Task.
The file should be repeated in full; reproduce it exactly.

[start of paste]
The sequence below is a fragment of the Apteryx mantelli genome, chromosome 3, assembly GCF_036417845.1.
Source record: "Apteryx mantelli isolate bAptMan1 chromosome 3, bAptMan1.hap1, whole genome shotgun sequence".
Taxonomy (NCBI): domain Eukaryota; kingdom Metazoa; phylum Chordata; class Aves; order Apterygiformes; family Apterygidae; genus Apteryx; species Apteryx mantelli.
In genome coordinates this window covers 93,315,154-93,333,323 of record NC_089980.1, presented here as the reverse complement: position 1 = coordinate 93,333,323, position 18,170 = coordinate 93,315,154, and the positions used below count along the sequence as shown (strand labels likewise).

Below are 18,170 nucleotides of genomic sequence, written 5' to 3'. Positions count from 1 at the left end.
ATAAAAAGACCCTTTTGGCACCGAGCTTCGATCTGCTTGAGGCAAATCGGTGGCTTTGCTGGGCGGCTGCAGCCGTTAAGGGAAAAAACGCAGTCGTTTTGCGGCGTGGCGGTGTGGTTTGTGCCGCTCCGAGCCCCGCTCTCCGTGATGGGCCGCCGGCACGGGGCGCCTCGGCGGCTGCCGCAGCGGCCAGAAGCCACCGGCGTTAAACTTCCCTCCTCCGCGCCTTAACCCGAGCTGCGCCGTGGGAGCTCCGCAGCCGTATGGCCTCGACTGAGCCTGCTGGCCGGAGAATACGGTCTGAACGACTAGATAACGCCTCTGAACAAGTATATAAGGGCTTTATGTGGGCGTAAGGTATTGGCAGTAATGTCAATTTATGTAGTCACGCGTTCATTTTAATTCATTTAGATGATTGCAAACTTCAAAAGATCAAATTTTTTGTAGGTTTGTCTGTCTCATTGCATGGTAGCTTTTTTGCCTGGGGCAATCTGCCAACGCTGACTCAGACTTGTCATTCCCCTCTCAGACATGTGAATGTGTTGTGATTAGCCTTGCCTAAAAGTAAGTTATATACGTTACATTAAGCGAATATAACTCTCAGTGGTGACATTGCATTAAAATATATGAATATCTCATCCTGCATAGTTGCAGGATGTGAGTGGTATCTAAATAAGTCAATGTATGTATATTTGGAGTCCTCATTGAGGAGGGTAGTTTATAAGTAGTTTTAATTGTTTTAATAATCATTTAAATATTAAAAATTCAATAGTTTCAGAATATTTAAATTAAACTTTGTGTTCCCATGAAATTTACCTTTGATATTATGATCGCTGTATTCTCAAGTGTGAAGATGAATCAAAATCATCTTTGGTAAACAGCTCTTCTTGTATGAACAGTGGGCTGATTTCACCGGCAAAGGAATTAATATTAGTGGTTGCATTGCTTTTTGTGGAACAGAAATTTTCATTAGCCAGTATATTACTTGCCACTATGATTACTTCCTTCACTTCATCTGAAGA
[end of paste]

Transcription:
The sequence below is a fragment of the Apteryx mantelli genome, chromosome 3, assembly GCF_036417845.1.
Source record: "Apteryx mantelli isolate bAptMan1 chromosome 3, bAptMan1.hap1, whole genome shotgun sequence".
Taxonomy (NCBI): domain Eukaryota; kingdom Metazoa; phylum Chordata; class Aves; order Apterygiformes; family Apterygidae; genus Apteryx; species Apteryx mantelli.
In genome coordinates this window covers 93,315,154-93,333,323 of record NC_089980.1, presented here as the reverse complement: position 1 = coordinate 93,333,323, position 18,170 = coordinate 93,315,154, and the positions used below count along the sequence as shown (strand labels likewise).

Below are 18,170 nucleotides of genomic sequence, written 5' to 3'. Positions count from 1 at the left end.
ATAAAAAGACCCTTTTGGCACCGAGCTTCGATCTGCTTGAGGCAAATCGGTGGCTTTGCTGGGCGGCTGCAGCCGTTAAGGGAAAAAACGCAGTCGTTTTGCGGCGTGGCGGTGTGGTTTGTGCCGCTCCGAGCCCCGCTCTCCGTGATGGGCCGCCGGCACGGGGCGCCTCGGCGGCTGCCGCAGCGGCCAGAAGCCACCGGCGTTAAACTTCCCTCCTCCGCGCCTTAACCCGAGCTGCGCCGTGGGAGCTCCGCAGCCGTATGGCCTCGACTGAGCCTGCTGGCCGGAGAATACGGTCTGAACGACTAGATAACGCCTCTGAACAAGTATATAAGGGCTTTATGTGGGCGTAAGGTATTGGCAGTAATGTCAATTTATGTAGTCACGCGTTCATTTTAATTCATTTAGATGATTGCAAACTTCAAAAGATCAAATTTTTTGTAGGTTTGTCTGTCTCATTGCATGGTAGCTTTTTTGCCTGGGGCAATCTGCCAACGCTGACTCAGACTTGTCATTCCCCTCTCAGACATGTGAATGTGTTGTGATTAGCCTTGCCTAAAAGTAAGTTATATACGTTACATTAAGCGAATATAACTCTCAGTGGTGACATTGCATTAAAATATATGAATATCTCATCCTGCATAGTTGCAGGATGTGAGTGGTATCTAAATAAGTCAATGTATGTATATTTGGAGTCCTCATTGAGGAGGGTAGTTTATAAGTAGTTTTAATTGTTTTAATAATCATTTAAATATTAAAAATTCAATAGTTTCAGAATATTTAAATTAAACTTTGTGTTCCCATGAAATTTACCTTTGATATTATGATCGCTGTATTCTCAAGTGTGAAGATGAATCAAAATCATCTTTGGTAAACAGCTCTTCTTGTATGAACAGTGGGCTGATTTCACCGGCAAAGGAATTAATATTAGTGGTTGCATTGCTTTTTGTGGAACAGAAATTTTCATTAGCCAGTATATTACTTGCCACTATGATTACTTCCTTCACTTCATCTGAAGA